Looking Back on 2012

Wow, this year December has turned out to be very low on posts. I’ve been trying to update twice a week, but I didn’t pull it off this month. I was in Florida visiting family for more than half the month, and blogging just didn’t happen.

While not blogging, I’ve been thinking a bit about how this 2012 went. I came up with two main conclusions.

It was a good year for AllSet Learning.

Again, I have to thank the …

Why Chinese Needs Post-Apocalyptic Steam Punk (with Dinosaurs)

At some point or another, many learners of Chinese here in China get the brilliant idea to buy Chinese children’s picture books and use them to learn Chinese. Genius, right? It’s got pictures, it’s for kids (so it’s gotta be simple), and it’s a story! What could go wrong, right?

You see, at the really low levels, China’s children’s books contain big, clear, colorful pictures, characters with pinyin, and sometimes even English. While these can be nice, they’re essentially pictorial …

No Sugar, No t

“No sugar” or “sugar-free” in Chinese is 无糖. The character , in its simplified form (not ), is not particularly difficult to write. It’s barely more complex than “#.” The character for “sugar,” however, is a different story: . Kind of complex.

So if you’re working in a coffee shop and have to quickly mark coffee cups with a label that means “no sugar,” what are you going to use? Are you going to bother to …

Japanese Fortune Cookies in China

As most of us in China know, fortune cookies are not a Chinese thing. They’re an American thing. ChinesePod just recently did a lesson on American Chinese Food, and user he2xu4 linked to this TED talk which gives more detail on the issue: Jennifer 8. Lee hunts for General Tso. (ChinesePod also once did a lesson on the fact that you can’t get fortune cookies in China.)

The thing is, it looks like now you can get fortune …

What to Expect with Chinese Grammar

I’ve spent a nice chunk of my career on Chinese grammar, whether it’s explaining grammar structures in ChinesePod podcasts, working on the Chinese Grammar Wiki, or helping individual AllSet Learning clients. And two things that have become clearer and clearer to me are:

  1. There are certain things that all learners struggle with at different stages of acquisition of Mandarin Chinese (this is consistent with the SLA concept of “order of acquisition”)

  2. Most learners have no idea what to expect

CIEE Conference: Tech and Chinese

Over the weekend I joined the CIEE Conference in Shanghai. It struck me as a mini-ACTFL (but in town!), focused on study abroad. I was part of a panel discussion on “Effective Use of the New Digital Chinese Language Technology,” chaired by David Moser and also joined by Brendan O’Kane.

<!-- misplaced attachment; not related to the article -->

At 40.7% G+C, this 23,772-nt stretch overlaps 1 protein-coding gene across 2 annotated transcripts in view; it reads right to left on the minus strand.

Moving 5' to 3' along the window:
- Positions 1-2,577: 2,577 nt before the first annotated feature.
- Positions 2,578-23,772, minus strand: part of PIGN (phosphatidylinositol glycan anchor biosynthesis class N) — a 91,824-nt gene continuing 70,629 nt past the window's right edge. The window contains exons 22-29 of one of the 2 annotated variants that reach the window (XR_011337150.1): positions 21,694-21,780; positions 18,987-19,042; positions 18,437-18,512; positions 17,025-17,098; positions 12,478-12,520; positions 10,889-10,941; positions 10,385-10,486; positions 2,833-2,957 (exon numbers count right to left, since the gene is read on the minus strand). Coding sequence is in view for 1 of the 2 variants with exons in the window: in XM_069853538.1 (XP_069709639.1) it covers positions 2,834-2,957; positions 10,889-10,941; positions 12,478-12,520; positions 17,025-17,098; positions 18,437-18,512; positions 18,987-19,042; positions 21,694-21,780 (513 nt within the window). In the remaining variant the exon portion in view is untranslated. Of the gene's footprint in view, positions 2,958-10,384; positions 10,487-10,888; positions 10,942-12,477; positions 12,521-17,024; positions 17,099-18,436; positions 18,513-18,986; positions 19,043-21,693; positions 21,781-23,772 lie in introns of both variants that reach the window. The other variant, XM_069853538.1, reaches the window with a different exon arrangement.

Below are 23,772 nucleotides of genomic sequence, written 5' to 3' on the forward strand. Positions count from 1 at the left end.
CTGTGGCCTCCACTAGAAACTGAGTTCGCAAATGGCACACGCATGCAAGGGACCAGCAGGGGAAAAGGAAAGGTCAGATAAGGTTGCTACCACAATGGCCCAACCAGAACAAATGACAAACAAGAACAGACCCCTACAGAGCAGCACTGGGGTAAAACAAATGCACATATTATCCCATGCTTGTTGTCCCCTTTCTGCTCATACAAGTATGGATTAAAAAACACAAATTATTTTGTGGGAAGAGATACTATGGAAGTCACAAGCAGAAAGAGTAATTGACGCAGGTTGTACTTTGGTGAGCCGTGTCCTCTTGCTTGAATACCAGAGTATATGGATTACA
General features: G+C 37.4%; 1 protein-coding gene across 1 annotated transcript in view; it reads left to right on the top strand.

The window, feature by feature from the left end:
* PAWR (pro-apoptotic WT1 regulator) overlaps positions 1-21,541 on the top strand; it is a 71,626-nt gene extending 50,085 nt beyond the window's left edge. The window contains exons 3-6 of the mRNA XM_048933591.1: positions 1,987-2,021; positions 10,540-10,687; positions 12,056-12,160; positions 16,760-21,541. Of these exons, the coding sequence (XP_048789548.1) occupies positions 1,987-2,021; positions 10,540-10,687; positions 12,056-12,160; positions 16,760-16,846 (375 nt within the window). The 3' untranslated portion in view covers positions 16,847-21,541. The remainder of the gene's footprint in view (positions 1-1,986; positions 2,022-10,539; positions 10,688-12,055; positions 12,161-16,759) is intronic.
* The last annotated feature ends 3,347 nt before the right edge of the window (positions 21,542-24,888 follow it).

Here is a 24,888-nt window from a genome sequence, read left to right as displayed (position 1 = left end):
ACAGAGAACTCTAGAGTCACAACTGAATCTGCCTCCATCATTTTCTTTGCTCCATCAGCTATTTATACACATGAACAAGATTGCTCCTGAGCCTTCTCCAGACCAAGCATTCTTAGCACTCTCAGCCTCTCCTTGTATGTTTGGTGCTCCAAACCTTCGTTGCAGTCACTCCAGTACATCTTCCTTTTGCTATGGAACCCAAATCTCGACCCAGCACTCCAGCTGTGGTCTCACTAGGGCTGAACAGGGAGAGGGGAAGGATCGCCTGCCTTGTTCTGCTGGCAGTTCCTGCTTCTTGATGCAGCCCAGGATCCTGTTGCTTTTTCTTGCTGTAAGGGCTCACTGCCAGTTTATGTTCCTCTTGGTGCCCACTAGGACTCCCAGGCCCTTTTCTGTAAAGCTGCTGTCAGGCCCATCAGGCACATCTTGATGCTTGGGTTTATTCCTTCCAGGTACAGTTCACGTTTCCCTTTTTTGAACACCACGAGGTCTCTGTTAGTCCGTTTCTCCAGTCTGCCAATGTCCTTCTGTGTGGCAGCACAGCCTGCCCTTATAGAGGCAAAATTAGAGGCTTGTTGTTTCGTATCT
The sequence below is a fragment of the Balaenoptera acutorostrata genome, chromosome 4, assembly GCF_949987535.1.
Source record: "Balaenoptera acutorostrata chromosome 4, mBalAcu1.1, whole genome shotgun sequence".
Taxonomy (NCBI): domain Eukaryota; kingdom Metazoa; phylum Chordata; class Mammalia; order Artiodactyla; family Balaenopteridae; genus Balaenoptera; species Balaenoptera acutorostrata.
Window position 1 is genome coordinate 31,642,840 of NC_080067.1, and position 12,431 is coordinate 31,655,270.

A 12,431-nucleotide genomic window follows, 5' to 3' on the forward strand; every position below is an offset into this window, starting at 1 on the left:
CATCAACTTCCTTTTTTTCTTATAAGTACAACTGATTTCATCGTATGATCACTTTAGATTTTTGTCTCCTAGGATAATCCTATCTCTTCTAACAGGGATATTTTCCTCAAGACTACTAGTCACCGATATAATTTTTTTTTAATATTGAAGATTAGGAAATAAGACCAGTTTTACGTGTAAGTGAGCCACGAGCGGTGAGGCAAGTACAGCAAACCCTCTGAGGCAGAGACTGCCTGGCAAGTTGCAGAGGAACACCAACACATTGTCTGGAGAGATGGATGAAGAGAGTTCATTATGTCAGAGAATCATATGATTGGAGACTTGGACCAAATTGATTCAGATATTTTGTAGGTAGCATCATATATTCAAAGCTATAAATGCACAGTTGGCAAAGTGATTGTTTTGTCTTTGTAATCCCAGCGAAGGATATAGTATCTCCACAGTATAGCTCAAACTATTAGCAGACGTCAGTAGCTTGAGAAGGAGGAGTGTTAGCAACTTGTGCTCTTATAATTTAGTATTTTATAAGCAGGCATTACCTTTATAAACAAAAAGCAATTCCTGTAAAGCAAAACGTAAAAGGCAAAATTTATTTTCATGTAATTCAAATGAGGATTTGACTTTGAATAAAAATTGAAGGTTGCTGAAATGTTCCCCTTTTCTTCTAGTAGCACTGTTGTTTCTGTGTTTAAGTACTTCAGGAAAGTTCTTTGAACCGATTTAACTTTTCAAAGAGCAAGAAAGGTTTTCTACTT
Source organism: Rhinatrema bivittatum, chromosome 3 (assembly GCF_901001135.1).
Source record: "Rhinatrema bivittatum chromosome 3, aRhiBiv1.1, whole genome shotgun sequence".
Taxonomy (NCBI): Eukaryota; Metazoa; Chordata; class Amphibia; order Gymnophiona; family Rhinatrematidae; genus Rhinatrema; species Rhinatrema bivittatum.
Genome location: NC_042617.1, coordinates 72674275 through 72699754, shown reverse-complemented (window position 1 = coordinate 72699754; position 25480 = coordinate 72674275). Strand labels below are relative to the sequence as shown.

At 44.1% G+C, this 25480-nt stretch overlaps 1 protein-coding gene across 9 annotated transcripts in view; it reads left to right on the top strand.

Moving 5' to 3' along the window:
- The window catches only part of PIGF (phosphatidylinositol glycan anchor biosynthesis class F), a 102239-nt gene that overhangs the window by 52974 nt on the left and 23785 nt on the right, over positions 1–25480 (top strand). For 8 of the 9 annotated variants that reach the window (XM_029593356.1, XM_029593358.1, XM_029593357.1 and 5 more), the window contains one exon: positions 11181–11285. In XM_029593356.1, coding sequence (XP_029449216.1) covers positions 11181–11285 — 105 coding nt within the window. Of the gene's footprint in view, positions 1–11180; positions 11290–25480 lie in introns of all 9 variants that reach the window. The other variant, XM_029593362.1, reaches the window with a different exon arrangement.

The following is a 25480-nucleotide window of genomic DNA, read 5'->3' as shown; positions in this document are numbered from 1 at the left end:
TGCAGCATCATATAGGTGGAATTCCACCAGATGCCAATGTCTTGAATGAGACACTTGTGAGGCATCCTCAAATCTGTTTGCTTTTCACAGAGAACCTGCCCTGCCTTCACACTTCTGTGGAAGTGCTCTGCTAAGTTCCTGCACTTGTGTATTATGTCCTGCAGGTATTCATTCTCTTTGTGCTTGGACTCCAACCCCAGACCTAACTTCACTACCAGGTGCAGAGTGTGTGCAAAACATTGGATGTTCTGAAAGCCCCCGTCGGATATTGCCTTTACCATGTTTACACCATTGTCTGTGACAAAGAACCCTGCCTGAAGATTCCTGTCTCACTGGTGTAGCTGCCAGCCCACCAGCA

To sum up our initial points (and apologies if I get any of these wrong), what we said was:

  • David Moser: Chinese used to be a huge pain

Avoiding Meat in China (video)

Annie and the Shanghai Veggie Club have created a new video alerting vegetarians to some of the challenges you’ll face trying to eat vegetarian in China. It includes the language you’ll need to ask for what you really want:

(Yes, I know, for a vegan-friendly club, you’d expect a video with less cheese!)

The video is on YouTube, Youku, and Tudou.…

Animal House for Studying Chinese

We’ve been doing some video clip dubbing experiments for fun on the AllSet Learning YouTube page. We started with Downton Abbey, and did Dracula for Halloween. That one was a bit on the discouraging side (although what can you really expect from Dracula?), so we decided to do a much more upbeat one. The result is this classic clip from Animal House dubbed to be about learning Chinese.

Our intern Jack has been doing a good job and having …

Learning a language is like…

There are lots of metaphors floating around for language learning. Fortunately most of them accurately stress the need for time, exposure, and deliberate practice. Here are a few them:

“Learning a language is like…”

Sapore di Cina for Chinese Learners

I’d like to call attention to a relatively new blog on learning Chinese by Furio from Italy. It’s called Sapore di Cina (“Flavor of China” in Italian), and the author has a lot of good ideas (in English). A lot of his recommendations are the types of things I tell learners as well, so if you like Sinosplice’s entries on learning Chinese, there’s a good chance you’ll like Furio’s blog.

The blog post that first got my attention was Learn

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